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Piracy flourishes in 2007

Piracy flourishes in 2007
REPORTED piracy incidents worldwide increased by 10% in 2007, according to the latest annual report from the ICC International Maritime Bureau.


REPORTED piracy incidents worldwide increased by 10% in 2007, according to the latest annual report from the ICC International Maritime Bureau. This was first increase since 2003 and was also accompanied by a marked climb in the level of violence against crew members. Five seafarers were murdered and three are still listed as missing.

There were 263 reported attacks on ships in 2007, compared to 239 in 2006, according to statistics compiled by the IMB Piracy Reporting Centre (PRC) in Kuala Lumpur, Malaysia. Last year 18 vessels were hijacked, up from 14 in 2006 while 292 crew members were held hostage on their vessels compared to 188 in 2006 and 63 were kidnapped and taken off their ships.

The IMB notes: ?The nature of the attacks indicates that the pirates and robbers boarding the vessels are better armed and they have shown no hesitation in assaulting and injuring the crew. Guns were confirmed to have been used in 72 incidents an increase of 35% over the past year. The total number of crew assaulted and injured is 64 as compared to 17 in 2006. The majority of these incidents have occurred off the Somali coastline.

Commenting on the latest figures, IMB director, Pottengal Mukundan said: ?The significant increase in the numbers can be directly attributed to the increase in the incidents in Nigeria and Somalia. These two countries account for 42 and 31 of the 2007 figures respectively compared with 12 and 10 attacks in 2006.?

He added: ?Nigeria and Somalia give the greatest cause for concern. Indonesia has in fact seen a continued downturn in the number of reported incidents and many of the attacks are low level crimes aimed at theft from the vessel. Credit for this goes to the Indonesian authorities for the positive action taken in reducing the number of incidents. Unlike the attacks that occur throughout the Indonesian archipelago, the majority of the attacks in Nigeria would appear to be much more concentrated in a few hotspots. Thirty-five vessels have been boarded in Nigeria with 25 attacks in Lagos alone. The attacks and kidnappings in the Delta region are done under the banner ?political? movements.?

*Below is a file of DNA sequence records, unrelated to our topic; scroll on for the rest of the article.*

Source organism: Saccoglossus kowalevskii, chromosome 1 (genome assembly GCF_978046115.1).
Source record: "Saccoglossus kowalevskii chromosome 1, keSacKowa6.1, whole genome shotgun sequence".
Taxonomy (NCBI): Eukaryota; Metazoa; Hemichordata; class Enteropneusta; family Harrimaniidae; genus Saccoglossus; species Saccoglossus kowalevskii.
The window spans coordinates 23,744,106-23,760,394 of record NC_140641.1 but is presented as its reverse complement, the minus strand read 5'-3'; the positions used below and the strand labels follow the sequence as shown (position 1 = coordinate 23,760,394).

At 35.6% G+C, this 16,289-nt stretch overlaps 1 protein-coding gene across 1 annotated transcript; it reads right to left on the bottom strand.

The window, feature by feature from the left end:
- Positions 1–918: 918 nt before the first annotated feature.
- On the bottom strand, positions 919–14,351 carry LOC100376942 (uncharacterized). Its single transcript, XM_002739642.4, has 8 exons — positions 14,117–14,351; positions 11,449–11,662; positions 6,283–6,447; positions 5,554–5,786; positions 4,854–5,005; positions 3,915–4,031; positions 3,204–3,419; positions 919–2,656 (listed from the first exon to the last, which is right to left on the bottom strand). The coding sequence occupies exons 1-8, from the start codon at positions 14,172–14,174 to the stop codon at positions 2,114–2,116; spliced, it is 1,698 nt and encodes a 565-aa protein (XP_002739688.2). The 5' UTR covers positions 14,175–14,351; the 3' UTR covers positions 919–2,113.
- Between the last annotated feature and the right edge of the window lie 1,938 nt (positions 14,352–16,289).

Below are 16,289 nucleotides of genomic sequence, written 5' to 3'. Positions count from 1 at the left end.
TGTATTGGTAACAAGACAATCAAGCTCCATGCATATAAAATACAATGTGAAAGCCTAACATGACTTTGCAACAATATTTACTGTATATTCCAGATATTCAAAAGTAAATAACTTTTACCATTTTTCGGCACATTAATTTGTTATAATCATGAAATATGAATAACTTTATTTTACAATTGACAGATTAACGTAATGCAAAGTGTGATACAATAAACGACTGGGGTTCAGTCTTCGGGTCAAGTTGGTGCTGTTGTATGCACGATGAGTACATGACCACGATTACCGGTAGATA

According to the IMB, Somalia has seen the highest number of hostages taken, 154 in 11 hijackings. The IMB says that the ?recent intervention of the international community and the coalition naval forces may prove to be the only way forward in controlling the pirates who have operated with impunity in these waters until recently?.

?On a more positive note,? Capt Mukundan says, ?authorities in Bangladesh should be applauded for the reduction in the number of attacks from 47 in 2006 to 15 in 2007. Likewise the number of reported incidents in the Malacca Straits continues to be on the decrease for the third successive year ? a good example of co-operation between the states to tackle the problem.?

He also emphasizes the need for greater reporting of attacks as this will lead to a more accurate evaluation of the problem saying: ?Only then can governments take effective steps to counter the problems.?


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